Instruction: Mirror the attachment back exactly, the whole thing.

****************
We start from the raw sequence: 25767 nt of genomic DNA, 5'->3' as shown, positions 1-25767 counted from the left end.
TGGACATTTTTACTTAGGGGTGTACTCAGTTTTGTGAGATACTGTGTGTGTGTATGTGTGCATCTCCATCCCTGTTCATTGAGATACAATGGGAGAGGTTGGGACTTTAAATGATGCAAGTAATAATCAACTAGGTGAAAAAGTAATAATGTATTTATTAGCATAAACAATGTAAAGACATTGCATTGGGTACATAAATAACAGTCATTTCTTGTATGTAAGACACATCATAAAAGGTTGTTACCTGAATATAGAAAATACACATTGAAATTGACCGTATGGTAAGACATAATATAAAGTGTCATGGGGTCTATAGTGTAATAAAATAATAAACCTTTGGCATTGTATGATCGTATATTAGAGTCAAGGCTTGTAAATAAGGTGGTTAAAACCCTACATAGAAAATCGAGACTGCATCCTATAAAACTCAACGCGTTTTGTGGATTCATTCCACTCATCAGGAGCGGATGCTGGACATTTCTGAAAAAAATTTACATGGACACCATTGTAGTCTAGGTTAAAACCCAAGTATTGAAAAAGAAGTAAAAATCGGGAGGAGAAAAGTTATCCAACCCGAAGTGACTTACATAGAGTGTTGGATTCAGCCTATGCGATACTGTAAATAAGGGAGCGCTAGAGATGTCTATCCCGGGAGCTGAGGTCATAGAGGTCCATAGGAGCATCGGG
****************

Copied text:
We start from the raw sequence: 25767 nt of genomic DNA, 5'->3' as shown, positions 1-25767 counted from the left end.
TGGACATTTTTACTTAGGGGTGTACTCAGTTTTGTGAGATACTGTGTGTGTGTATGTGTGCATCTCCATCCCTGTTCATTGAGATACAATGGGAGAGGTTGGGACTTTAAATGATGCAAGTAATAATCAACTAGGTGAAAAAGTAATAATGTATTTATTAGCATAAACAATGTAAAGACATTGCATTGGGTACATAAATAACAGTCATTTCTTGTATGTAAGACACATCATAAAAGGTTGTTACCTGAATATAGAAAATACACATTGAAATTGACCGTATGGTAAGACATAATATAAAGTGTCATGGGGTCTATAGTGTAATAAAATAATAAACCTTTGGCATTGTATGATCGTATATTAGAGTCAAGGCTTGTAAATAAGGTGGTTAAAACCCTACATAGAAAATCGAGACTGCATCCTATAAAACTCAACGCGTTTTGTGGATTCATTCCACTCATCAGGAGCGGATGCTGGACATTTCTGAAAAAAATTTACATGGACACCATTGTAGTCTAGGTTAAAACCCAAGTATTGAAAAAGAAGTAAAAATCGGGAGGAGAAAAGTTATCCAACCCGAAGTGACTTACATAGAGTGTTGGATTCAGCCTATGCGATACTGTAAATAAGGGAGCGCTAGAGATGTCTATCCCGGGAGCTGAGGTCATAGAGGTCCATAGGAGCATCGGG